She was moonshine, she was fire and she was everything in between, all at once! She was vulnerable and confident, effervescent with gravitas, effortless and thoughtful, whimsical and contemplative, conservative and defiant, romantic and serious, all at once. Her face and body were extremely expressive, she never missed a nuance and a detail- if she was playing veena, her fingers would strum in the right place. If she was carrying a load or cooking or boating, her body behavior would show that even as she sang or said a dialogue. Her onscreen chemistry with co-stars was amazing. Her co-stars raised their performance to match hers. Her co-stars were all formidable superstars- NTR**, ANR, SVR  in Telugu, Shivaji Ganesan, MGR and Gemini Ganesan in Tamil.
To me, she was like a many-petalled hibiscus (muddamandaram), with the hidden fire (agni) of the sun. Whenever the roles matched this ability, there were showers of petals and sparkles! It is our good fortune that there were many such roles. 

I don’t think she had any formal training other than playing in a few stage dramas. Her enormous natural talent is in display in the song Aha naa pellanta in Mayabazaar. In the end, she switches from female to male to female character, copying the mannerisms of the famous actor playing the male character (SVR) while the female she was playing was a male, temporarily, by magic. The complexity is so swift and spontaneous, it is out-of-this-world. She was 20-21. “I observed S.V. Ranga Rao garu for a few days and learned how to be like him” she said in an interview. 

Savitri is not known much beyond the Telugu and Tamil film world. The reach and recognition of southern craft, culture and art has been and is still lower than the north but the upside is that it has retained a regional flair. It is a pleasure when I read comments on Youtube and discover younger generations discovering her like I did. She imparts a uplifted, noble feeling for the people who watch and can relate to her.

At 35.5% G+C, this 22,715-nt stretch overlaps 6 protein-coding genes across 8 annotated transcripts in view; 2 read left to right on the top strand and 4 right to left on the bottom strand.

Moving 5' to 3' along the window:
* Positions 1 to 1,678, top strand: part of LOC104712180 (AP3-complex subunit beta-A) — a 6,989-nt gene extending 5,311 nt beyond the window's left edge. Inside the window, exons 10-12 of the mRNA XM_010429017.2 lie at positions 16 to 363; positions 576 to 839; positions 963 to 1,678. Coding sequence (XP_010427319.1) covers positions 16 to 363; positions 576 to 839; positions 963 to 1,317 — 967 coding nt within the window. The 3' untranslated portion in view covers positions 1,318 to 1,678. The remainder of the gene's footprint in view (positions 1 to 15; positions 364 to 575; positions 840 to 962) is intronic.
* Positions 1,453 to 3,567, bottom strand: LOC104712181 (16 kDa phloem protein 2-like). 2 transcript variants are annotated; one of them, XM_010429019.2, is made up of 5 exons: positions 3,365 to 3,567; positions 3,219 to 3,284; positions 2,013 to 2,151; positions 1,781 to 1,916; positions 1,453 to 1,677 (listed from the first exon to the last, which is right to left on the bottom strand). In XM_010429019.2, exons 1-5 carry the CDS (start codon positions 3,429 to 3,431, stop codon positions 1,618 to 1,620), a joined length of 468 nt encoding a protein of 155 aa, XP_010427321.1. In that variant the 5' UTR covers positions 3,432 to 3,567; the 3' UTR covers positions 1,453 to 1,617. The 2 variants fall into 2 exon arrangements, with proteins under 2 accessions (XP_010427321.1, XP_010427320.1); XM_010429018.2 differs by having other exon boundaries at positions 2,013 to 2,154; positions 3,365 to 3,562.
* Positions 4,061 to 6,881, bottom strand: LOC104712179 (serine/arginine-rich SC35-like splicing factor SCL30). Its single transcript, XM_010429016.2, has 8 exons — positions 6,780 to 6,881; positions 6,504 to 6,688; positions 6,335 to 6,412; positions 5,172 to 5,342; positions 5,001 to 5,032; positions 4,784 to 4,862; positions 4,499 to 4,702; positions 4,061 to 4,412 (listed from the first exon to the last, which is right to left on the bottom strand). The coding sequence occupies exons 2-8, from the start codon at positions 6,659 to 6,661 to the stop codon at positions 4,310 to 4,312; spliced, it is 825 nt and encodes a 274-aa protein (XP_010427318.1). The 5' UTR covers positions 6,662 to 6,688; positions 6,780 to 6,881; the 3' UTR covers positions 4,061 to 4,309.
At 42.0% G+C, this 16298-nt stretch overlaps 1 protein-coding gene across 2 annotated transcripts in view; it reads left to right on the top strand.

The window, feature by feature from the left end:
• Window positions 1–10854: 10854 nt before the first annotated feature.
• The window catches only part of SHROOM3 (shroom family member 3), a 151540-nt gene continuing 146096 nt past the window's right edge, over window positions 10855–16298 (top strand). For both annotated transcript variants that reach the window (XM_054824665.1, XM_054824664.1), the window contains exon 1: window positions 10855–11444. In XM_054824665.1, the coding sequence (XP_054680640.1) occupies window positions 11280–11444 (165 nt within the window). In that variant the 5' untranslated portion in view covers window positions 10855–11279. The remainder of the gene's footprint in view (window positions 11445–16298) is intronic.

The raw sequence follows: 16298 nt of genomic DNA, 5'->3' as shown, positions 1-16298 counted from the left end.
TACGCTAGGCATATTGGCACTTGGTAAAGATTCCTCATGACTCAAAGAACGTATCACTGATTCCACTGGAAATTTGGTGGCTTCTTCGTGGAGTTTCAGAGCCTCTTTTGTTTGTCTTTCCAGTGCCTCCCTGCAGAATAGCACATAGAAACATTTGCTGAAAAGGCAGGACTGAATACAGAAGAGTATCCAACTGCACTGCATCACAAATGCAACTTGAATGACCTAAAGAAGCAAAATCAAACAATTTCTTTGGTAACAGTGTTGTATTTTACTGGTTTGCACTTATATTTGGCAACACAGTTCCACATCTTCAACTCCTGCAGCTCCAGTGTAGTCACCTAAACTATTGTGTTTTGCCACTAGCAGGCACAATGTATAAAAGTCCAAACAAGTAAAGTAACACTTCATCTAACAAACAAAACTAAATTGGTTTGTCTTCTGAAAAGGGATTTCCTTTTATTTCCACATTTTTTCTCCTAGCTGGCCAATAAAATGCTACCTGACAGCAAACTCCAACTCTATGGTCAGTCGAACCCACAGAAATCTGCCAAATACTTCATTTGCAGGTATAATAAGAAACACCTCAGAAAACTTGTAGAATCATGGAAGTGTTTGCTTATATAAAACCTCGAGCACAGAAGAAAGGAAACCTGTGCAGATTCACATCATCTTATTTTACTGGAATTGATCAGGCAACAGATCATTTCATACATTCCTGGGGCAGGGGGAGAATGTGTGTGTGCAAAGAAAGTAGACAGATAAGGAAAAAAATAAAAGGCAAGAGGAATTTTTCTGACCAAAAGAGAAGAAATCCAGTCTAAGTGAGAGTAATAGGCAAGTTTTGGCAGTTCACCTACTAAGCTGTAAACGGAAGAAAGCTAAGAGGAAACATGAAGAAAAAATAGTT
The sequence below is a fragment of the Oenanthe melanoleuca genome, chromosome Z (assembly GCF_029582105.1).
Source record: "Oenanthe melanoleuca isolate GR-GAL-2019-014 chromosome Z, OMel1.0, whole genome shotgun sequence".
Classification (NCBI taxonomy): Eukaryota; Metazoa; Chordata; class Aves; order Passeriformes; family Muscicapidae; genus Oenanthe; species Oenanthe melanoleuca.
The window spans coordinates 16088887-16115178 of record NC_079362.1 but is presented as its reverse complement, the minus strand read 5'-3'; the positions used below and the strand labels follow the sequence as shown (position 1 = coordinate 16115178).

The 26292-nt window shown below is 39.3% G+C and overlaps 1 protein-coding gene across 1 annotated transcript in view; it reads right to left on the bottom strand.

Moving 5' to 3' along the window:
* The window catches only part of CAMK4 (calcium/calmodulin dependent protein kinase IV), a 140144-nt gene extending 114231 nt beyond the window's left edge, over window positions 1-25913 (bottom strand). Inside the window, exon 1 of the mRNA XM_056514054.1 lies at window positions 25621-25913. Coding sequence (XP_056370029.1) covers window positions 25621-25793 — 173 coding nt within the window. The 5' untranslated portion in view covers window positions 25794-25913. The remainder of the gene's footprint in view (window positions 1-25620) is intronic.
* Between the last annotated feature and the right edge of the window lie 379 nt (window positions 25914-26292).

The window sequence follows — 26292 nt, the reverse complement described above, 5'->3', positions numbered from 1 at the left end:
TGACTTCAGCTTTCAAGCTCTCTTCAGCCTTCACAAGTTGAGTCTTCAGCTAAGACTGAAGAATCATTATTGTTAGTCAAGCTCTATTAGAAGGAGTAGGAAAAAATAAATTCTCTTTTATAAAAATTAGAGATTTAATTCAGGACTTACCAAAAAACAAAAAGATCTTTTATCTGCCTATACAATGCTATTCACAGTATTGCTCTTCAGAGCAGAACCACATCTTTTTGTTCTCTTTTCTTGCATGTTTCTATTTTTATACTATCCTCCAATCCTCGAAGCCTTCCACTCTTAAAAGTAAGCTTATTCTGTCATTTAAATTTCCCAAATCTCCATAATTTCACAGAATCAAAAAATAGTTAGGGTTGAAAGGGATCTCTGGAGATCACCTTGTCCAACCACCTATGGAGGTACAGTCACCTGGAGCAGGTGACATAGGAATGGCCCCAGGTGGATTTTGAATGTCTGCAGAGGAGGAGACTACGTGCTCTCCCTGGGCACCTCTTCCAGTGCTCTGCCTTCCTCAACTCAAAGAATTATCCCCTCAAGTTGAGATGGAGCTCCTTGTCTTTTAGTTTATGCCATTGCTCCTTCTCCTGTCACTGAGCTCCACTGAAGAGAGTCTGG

Grief and Health

In complete contrast to her stardom, Savitri’s personal life wasn't happy or secure. She had no support system. 

Born in a small village Chirravuru in December 1936, she soon lost her father and was raised by her mother in their uncle’s home in nearby Vijayawada. Her father was a talented Harikatha artist. Savitri’s mother and uncle took her to Chennapatnam (as Chennai was then called) in the late 40’s and looked for roles by visiting studios. The studios thought she was too young. They went back and two years later, when she gave a dance performance in Kakinada, someone noticed her and she was called for a role in Samsaram

In 1952 Gemini Ganesan was her co-star in a Tamil movie, Manapolu Mangalyam. She was 15-16 of age and he was 16 years her senior and was married with children. He was asked to teach her Tamil. He must’ve been a charmer and she must’ve been charmed. They secretly married in a temple in 1952 and Savitri announced that in an oblique way in 1956 (she signed for a fan as “Savitri Ganesan”). In reality, telling her family about her marriage in 1956 had much drama, with Savitri jumping from the back wall of her house and fleeing to Ganesan’s home*** to escape her very controlling uncle. 
Savitri had Rs. 750 in her bank account when she and Gemini Ganesan started a life together in a rental. Thankfully, her relations with her uncle mended due to a truce managed by Akkineni (ANR). 
But there was more. Ganesan was also in a secret relationship with Pushpavalli. Pushpavalli was a talented actress and was the lead in a few films in late 40’s in which Gemini Ganesan had small roles. Actress Rekha, one of their two daughters, was born in 1954.